Review: Seize the Day

Thumbs Up!

Seize the Day
Seize the Day by Saul Bellow
My rating: 4 of 5 stars

Anymore, I read novels to learn how authors handle narrative structure and pace, characterization, and point of view. Saul Bellow’s Seize the Day is an excellent course of study in these elements of novel writing.

The novel follows a day in the life of Tommy Wilhelm Adler, a middle-aged man who is one of the most down-on-his-luck characters I’ve ever read about in Literature. As a young man, under the spell of a shyster talent agent and against the advice of his parents, he went off to Hollywood with aspirations to be a big star. Several years later he returns home to New York, his biggest claim to fame being an extra on a set. He marries, has two children, and settles into a life as a traveling salesman for a corporation. His initial failure in Hollywood gnaws at him and the restlessness he feels while mourning what could have been destroys his marriage and career. When we meet Wilhelm on the first page of the novel, he and his wife are estranged. She’s bleeding him dry and not granting him a divorce. The image his two children have of him is sifted through his wife’s contempt for him. He’s living in a residence hotel for old retirees, among them Wilhelm’s father, Dr. Adler, who considers “Wilky” a loser and a slob. Wilhelm would like his father, who is presented as having money, to help him out of his financial crisis, but Dr. Adler refuses to help his son on principle. Wilhelm has also entrusted his last $700 to a con-artist named Tamkin, who has talked Wilhelm into investing it in lard and rye on the commodities market. I love the ominous, first sentence: “When it came to concealing his troubles, Tommy Wilhelm was not less capable than the next fellow.”

In seven chapters, Bellow follows Wilhelm around throughout the day. We watch as Wilhelm succumbs to yet another scheme that will leave him worse than he was before. It’s not that Wilhelm is a total idiot, because he does reason with himself, listing several good reasons he shouldn’t trust Tamkin, but just like the other big decisions in his life (his going to Hollywood, getting married, quitting his job), he sweeps aside all the reasons mounted against the decision at hand and does exactly what ends up making him suffer. If I didn’t sometimes find the same inclinations in myself, I would want to knock Wilhelm upside the head. Ironically, Tamkin tells him exactly what his problem is as he counsels him not to repeat the same mistake: “Now, Wilhelm, I’m trying to do you some good. I want to tell you, don’t marry suffering. Some people do. They get married to it, and sleep and eat together, just as husband and wife. If they go with joy they think it’s adultery.” In the end, Wilhelm comes to recognize where all his embracing of suffering leads him to.

Bellow’s narrative weaves between Wilhelm’s actions of the day and his thoughts about the state of his life and his hopes that he’ll get a big payout from his foolish investment. Bellow’s language is beautiful. It’s simple, direct, and appropriate for the scene. Although he does describe character and the Broadway of the day, Bellow doesn’t let description override the action of the narrative. Also, the voices of the characters come through nicely, especially Tamkin’s. One feels enticed to trust what he’s saying, even when one knows he’s a person not to be trusted. He says enough true things that the half-truths, or the subtle twists on the truth, don’t register keenly enough with Wilhelm to save him from being made a fool of. Bellow’s main characters, Wilhelm, Tamkin, and Dr. Adler (Wilhelm’s father) are fully developed. Bellow provides descriptions that are fresh, detailed, and original. Their voices in the dialogue are distinct and interesting. They are human and real. Bellow’s stays focused from Wilhelm’s point of view for most of the novel, but occasionally, he’ll step outside of Wilhelm and give us an idea of what another character is thinking. That played well in the scene where Wilhelm is eating breakfast with his father. We become privy to Dr. Adler’s thoughts about his son. He doesn’t have any good thoughts about him.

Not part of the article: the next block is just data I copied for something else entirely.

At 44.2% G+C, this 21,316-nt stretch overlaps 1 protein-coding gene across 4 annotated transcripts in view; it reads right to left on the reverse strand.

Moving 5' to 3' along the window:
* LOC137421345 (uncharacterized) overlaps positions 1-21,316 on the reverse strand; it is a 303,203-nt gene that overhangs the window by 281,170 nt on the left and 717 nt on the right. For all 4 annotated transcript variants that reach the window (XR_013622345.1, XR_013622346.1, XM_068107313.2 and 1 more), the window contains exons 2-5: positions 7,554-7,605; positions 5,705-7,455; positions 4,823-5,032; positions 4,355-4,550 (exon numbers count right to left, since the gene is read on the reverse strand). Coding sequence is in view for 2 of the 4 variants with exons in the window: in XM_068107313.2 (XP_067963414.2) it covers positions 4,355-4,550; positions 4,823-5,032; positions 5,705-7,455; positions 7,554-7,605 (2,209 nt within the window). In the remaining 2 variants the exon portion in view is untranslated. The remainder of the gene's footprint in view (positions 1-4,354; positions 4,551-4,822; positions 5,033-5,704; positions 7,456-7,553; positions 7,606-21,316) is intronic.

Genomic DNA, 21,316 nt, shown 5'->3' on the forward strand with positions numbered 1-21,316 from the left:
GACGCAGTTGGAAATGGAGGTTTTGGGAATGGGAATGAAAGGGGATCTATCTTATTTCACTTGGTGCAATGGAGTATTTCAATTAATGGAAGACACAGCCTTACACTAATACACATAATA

I gave the novel only four stars because the novel seems incomplete, as if it didn’t ride out the denouement. At the end Wilhelm is worse off than at the beginning. All he has seized from the day’s events is some recognition that his only release from suffering will be to die, and that if he doesn’t want to end up like the corpse he’s crying over, then he’d better find a way to turn his life around. Whether Wilhelm decides to stop blaming circumstance and others for his failures and stop embracing suffering isn’t clear in the narrative. It’s as if Bellow were trying to say that there’s a hopelessness to human suffering that can only be relieved by death. As much as I admired the novel, I just wasn’t moved by the takeaway.

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Photo credit: “Thumbs up,” Sarah Reid, Flickr

Author: Michael Andrew Ellis

I write literary fiction at the confluence of Mormonism, Hmong culture, and the human condition. Here on my blog I write about Mormon arts and letters, Hmong history and culture, classic and contemporary literature, existentialism, and my journey as a writer.

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